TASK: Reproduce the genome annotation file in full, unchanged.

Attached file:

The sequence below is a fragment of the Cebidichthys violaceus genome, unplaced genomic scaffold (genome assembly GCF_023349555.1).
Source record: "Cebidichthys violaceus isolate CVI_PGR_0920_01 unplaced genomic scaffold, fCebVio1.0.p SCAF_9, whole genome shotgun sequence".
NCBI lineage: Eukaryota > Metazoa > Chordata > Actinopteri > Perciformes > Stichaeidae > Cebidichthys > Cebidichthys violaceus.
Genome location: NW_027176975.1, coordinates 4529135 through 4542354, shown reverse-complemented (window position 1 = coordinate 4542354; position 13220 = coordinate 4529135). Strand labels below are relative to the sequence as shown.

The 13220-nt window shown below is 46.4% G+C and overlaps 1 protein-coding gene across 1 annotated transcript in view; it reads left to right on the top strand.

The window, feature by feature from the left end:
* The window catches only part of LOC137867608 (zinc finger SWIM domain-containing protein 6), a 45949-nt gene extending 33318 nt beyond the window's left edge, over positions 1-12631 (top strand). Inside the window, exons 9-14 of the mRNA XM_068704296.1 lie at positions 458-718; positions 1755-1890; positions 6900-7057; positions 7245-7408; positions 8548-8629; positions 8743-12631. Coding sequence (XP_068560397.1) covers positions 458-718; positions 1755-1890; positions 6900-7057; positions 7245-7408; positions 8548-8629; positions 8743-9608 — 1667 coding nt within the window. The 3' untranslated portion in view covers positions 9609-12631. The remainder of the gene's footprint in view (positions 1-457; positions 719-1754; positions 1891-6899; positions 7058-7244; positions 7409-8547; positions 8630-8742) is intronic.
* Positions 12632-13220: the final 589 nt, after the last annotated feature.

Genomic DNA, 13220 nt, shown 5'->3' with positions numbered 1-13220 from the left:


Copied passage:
The sequence below is a fragment of the Cebidichthys violaceus genome, unplaced genomic scaffold (genome assembly GCF_023349555.1).
Source record: "Cebidichthys violaceus isolate CVI_PGR_0920_01 unplaced genomic scaffold, fCebVio1.0.p SCAF_9, whole genome shotgun sequence".
NCBI lineage: Eukaryota > Metazoa > Chordata > Actinopteri > Perciformes > Stichaeidae > Cebidichthys > Cebidichthys violaceus.
Genome location: NW_027176975.1, coordinates 4529135 through 4542354, shown reverse-complemented (window position 1 = coordinate 4542354; position 13220 = coordinate 4529135). Strand labels below are relative to the sequence as shown.

The 13220-nt window shown below is 46.4% G+C and overlaps 1 protein-coding gene across 1 annotated transcript in view; it reads left to right on the top strand.

The window, feature by feature from the left end:
* The window catches only part of LOC137867608 (zinc finger SWIM domain-containing protein 6), a 45949-nt gene extending 33318 nt beyond the window's left edge, over positions 1-12631 (top strand). Inside the window, exons 9-14 of the mRNA XM_068704296.1 lie at positions 458-718; positions 1755-1890; positions 6900-7057; positions 7245-7408; positions 8548-8629; positions 8743-12631. Coding sequence (XP_068560397.1) covers positions 458-718; positions 1755-1890; positions 6900-7057; positions 7245-7408; positions 8548-8629; positions 8743-9608 — 1667 coding nt within the window. The 3' untranslated portion in view covers positions 9609-12631. The remainder of the gene's footprint in view (positions 1-457; positions 719-1754; positions 1891-6899; positions 7058-7244; positions 7409-8547; positions 8630-8742) is intronic.
* Positions 12632-13220: the final 589 nt, after the last annotated feature.

Genomic DNA, 13220 nt, shown 5'->3' with positions numbered 1-13220 from the left: